The short answer is that it shoudl be a percentage of your budget. Doesn't it make sense to spend 10% of your budget to measure the other 90% to find out if its working?
The slightly longer answer is of course "it depends." It depends on your goals, because how you measure depends entirely on what your goals are. If your goal is awareness, you need surveys, if your goal is message communication you need content analysis. If your goal is outcomes, you need correlations and statististical analysis. How big a survey, how much content you have to analyze and how many variables you need to analyze depends on the size and nature of your audiences, the complexity of your campaign, and purpose of the research.
The right answer is the one I gave at PRSA Spokane yesterday which went something like this: Today's communications are all about building enhancing and strengthening relationships. The notion that the you should be able to do that for free or for mnimal cost just because the technology is free is ludicrous. And of course 10% of $0.00 is still $0.00. So lets take a big step backwards and look at the vaue of a good relationship.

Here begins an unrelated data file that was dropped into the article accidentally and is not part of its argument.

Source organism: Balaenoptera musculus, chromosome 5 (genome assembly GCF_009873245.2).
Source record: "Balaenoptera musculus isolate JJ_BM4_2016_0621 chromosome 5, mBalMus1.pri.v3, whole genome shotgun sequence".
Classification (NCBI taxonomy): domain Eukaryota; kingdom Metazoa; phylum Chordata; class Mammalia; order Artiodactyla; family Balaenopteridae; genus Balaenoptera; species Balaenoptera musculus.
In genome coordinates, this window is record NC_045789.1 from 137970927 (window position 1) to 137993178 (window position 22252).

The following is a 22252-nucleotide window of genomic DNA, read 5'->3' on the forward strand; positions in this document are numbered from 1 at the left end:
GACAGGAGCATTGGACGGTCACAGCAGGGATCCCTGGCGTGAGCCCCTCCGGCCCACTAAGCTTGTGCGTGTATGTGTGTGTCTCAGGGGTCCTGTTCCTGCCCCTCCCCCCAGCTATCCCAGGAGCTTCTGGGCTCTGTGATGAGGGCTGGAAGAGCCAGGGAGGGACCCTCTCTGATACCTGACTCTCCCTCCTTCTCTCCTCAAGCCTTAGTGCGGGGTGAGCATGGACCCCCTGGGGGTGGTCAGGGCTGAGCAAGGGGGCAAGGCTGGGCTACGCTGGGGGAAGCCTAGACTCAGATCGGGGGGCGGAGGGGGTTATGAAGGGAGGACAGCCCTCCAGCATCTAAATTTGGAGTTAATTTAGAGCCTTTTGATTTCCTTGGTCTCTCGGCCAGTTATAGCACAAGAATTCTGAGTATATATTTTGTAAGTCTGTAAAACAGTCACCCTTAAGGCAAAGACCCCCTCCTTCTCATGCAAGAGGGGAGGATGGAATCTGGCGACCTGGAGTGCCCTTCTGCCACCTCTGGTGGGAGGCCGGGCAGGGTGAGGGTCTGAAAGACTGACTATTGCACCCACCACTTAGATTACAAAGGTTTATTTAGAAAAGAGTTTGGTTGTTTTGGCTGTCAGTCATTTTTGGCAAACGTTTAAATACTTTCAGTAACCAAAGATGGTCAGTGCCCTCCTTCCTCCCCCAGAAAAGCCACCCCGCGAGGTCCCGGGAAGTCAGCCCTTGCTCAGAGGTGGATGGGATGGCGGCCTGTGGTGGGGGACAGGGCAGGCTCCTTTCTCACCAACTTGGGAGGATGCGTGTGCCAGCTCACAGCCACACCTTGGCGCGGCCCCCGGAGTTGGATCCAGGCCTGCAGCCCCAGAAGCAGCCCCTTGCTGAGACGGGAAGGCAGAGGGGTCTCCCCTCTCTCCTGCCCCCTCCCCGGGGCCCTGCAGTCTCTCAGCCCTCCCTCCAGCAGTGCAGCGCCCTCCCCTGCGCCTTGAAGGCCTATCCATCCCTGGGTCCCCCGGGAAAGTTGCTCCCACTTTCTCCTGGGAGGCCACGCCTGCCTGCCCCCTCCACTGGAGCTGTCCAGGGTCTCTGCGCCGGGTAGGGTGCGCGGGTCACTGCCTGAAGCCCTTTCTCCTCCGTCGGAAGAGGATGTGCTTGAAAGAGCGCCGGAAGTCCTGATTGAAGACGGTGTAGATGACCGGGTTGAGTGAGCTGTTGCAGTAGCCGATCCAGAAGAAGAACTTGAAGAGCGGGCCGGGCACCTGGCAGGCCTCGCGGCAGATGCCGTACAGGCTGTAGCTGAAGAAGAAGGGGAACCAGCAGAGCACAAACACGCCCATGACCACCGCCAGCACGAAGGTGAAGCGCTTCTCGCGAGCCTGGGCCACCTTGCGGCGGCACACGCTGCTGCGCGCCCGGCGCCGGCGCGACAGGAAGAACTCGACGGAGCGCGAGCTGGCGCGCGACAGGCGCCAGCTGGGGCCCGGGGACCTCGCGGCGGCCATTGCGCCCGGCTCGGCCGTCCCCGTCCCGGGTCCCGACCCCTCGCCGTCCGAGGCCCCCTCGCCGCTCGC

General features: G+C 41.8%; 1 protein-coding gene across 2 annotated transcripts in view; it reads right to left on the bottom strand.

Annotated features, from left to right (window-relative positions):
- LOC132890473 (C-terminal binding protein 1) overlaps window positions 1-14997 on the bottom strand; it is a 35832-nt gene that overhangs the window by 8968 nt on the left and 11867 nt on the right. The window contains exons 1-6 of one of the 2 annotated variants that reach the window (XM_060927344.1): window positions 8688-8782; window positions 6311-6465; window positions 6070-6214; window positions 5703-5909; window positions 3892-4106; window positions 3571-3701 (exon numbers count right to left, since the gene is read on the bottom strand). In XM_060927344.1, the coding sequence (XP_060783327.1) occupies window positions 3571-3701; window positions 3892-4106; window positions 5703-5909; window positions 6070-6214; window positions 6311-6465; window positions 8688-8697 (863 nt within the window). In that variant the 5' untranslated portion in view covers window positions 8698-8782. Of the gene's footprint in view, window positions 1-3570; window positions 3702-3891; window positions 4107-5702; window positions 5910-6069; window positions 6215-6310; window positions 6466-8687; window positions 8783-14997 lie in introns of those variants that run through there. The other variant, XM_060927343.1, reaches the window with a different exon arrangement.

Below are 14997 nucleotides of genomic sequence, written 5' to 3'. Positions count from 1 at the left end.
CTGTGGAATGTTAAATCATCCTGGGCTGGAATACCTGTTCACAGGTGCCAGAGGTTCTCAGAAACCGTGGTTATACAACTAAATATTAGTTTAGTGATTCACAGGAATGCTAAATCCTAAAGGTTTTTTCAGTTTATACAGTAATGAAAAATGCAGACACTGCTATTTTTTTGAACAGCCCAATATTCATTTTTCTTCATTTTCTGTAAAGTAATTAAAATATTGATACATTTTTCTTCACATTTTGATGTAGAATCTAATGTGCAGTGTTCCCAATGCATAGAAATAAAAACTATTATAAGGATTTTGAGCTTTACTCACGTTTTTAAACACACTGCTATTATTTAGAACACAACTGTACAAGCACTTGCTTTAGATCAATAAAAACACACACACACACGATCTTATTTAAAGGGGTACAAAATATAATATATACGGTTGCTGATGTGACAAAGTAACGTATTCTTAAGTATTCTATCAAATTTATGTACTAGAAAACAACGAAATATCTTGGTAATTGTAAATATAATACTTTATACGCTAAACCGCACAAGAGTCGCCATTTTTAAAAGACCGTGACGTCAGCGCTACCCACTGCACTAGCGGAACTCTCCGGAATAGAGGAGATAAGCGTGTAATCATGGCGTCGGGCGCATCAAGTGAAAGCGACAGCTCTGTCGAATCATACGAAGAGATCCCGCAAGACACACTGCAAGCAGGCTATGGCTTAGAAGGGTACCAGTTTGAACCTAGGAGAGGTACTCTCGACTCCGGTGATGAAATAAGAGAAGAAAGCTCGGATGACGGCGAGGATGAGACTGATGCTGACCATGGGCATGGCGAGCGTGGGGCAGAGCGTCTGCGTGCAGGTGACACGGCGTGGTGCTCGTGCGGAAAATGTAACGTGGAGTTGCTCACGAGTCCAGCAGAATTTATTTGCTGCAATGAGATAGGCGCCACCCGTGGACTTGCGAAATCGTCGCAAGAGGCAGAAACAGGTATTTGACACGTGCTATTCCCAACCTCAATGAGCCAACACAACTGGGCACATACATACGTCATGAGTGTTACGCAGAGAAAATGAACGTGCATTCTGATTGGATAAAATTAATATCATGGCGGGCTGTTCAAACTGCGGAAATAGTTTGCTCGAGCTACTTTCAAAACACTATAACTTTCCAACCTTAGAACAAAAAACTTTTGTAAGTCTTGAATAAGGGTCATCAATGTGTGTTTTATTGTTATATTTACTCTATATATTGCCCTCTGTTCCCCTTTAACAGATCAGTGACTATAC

Organizations with good relationships with their publics are known to have lower legal costs, greater renewals, lower recruitment costs, higher revenue per employee and shorter sales cycles. Customer loyalty has been shown to have a direct link to higher profits. All of which go straight to the bottom line. So if you're worrying about being able to afford to measure that, you're clearly focusing on the wrong things. It's as if you're already in a relationship and you're trying to figure out the ROI of dating.